Parental misconceptions about antibiotics linked to poor health literacy levels in Latino population

In the first study of its kind, researchers at the Columbia University School of Nursing have established that poor health literacy among Latino parents is associated with a poor understanding of the proper use antibiotics, particularly for upper respiratory infections (URIs), which can lead to an increase in antimicrobial resistance.

The study was published in the Journal of Urban Health of the New York Academy of Medicine.

Conducted in the predominantly Hispanic neighborhoods of upper Manhattan where "bodegas" offer easy access to unregulated antibiotics, the study found one in three participants had poor when measured by reading comprehension, and even lower scores when measured by numerical proficiency. In addition, those with inadequate health literacy levels held incorrect beliefs about the use of antibiotics. Latinos are more likely to take antibiotics without a prescription, previous research has shown, since many have emigrated from countries where it is common to buy antibiotics over the counter without prescription. URIs are caused by viral infections and are not responsive to antibiotics which are used to treat bacteria-borne illness.

Health literacy requires the skills to gain access to, understand, and use information in ways that promote and maintain health. Evidence suggests that with limited English proficiency are more likely to have inadequate health literacy. Additionally, Latino parents have been shown to be significantly more likely to expect antibiotic treatment for a child in comparison to non-Hispanic white parents.

"Injudicious use of antibiotics, including antimicrobial treatment of viral URI in pediatric settings, has contributed to the of antimicrobial resistance," write the study's lead author, Ann-Margaret Dunn-Navarra, Columbia University School of Nursing. "Enhanced parent education on appropriate antibiotic treatment is critical if the in children of minority families are going to be corrected."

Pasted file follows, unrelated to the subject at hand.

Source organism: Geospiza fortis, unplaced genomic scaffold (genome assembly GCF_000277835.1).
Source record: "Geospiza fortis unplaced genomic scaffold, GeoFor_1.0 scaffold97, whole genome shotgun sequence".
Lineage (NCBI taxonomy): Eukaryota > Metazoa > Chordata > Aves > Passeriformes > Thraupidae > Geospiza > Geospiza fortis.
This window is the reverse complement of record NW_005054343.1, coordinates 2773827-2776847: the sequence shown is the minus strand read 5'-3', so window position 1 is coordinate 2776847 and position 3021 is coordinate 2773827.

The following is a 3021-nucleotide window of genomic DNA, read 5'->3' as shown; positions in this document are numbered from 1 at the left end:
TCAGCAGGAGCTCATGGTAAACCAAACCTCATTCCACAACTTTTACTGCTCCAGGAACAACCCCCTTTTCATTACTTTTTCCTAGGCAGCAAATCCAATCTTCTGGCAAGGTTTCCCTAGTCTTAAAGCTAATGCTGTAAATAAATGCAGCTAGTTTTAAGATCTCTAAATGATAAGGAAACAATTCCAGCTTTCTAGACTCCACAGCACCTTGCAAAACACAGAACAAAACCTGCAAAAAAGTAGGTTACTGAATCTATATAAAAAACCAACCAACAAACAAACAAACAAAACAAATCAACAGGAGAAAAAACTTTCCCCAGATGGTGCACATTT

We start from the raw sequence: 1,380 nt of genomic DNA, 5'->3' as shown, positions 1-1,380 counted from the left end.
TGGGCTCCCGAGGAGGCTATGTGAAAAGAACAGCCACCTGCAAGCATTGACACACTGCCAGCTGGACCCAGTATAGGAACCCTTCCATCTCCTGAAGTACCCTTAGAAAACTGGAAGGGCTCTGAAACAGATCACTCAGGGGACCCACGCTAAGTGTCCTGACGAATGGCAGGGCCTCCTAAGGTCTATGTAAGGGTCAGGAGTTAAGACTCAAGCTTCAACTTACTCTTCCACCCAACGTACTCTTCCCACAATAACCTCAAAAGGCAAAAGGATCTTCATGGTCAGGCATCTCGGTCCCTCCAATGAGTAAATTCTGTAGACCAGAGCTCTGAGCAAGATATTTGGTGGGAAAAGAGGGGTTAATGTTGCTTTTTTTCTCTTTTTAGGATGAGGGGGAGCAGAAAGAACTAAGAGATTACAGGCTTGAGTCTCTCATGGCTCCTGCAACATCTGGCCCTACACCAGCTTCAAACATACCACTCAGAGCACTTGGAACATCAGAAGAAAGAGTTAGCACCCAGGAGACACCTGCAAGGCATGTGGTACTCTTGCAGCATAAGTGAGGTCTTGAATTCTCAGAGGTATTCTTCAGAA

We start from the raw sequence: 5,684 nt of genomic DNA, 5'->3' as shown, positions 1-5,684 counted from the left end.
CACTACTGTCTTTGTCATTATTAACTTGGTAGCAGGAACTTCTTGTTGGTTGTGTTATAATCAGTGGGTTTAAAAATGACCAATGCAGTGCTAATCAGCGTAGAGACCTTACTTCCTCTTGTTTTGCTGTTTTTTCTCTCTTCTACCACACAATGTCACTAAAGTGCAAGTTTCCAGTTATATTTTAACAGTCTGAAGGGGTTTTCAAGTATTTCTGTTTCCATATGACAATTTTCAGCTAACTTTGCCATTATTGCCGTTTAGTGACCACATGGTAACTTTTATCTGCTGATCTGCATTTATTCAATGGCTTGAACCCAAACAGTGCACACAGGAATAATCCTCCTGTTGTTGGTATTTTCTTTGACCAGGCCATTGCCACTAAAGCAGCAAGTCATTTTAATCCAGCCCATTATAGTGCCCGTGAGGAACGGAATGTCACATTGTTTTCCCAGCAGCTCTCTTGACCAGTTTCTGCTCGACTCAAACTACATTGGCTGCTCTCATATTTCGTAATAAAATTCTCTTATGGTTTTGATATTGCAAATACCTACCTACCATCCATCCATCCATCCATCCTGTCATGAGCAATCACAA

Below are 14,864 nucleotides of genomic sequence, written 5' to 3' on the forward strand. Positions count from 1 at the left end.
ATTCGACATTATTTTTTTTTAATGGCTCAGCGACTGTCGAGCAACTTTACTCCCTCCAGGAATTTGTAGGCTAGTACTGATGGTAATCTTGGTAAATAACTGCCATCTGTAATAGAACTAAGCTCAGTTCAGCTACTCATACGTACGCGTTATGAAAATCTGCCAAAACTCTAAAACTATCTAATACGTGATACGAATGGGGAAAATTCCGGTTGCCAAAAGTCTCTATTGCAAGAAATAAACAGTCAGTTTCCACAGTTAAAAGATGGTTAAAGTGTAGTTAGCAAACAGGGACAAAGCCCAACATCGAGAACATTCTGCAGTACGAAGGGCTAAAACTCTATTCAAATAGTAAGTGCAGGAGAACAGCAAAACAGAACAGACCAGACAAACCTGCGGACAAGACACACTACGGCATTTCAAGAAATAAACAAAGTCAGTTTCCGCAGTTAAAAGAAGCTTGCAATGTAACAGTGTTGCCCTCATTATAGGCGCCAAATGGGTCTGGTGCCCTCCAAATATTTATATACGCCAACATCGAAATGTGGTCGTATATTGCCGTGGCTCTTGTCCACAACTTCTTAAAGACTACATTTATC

add to favorites email to friend print save as pdf

Related Stories

'Resuscitating' antibiotics to overcome drug resistance

Mar 28, 2012

Combining common antibiotics with additional compounds could make previously resistant bacteria more susceptible to the same antibiotics. 'Resuscitation' of existing antibiotics has the potential to make infections caused ...

Recommended for you

WHO: Millions of Ebola vaccine doses ready in 2015

6 hours ago

The World Health Organization says millions of doses of two experimental Ebola vaccines could be ready for use in 2015 and five more experimental vaccines will start being tested in March.

Added benefit of vedolizumab is not proven

Oct 23, 2014

Vedolizumab (trade name Entyvio) has been approved since May 2014 for patients with moderately to severely active Crohn disease or ulcerative colitis. In an early benefit assessment pursuant to the Act on the Reform of the ...

Seaweed menace may yield new medicines

Oct 22, 2014

An invasive seaweed clogging up British coasts could be a blessing in disguise. University of Greenwich scientists have won a cash award to turn it into valuable compounds which can lead to new, life-saving drugs.

User comments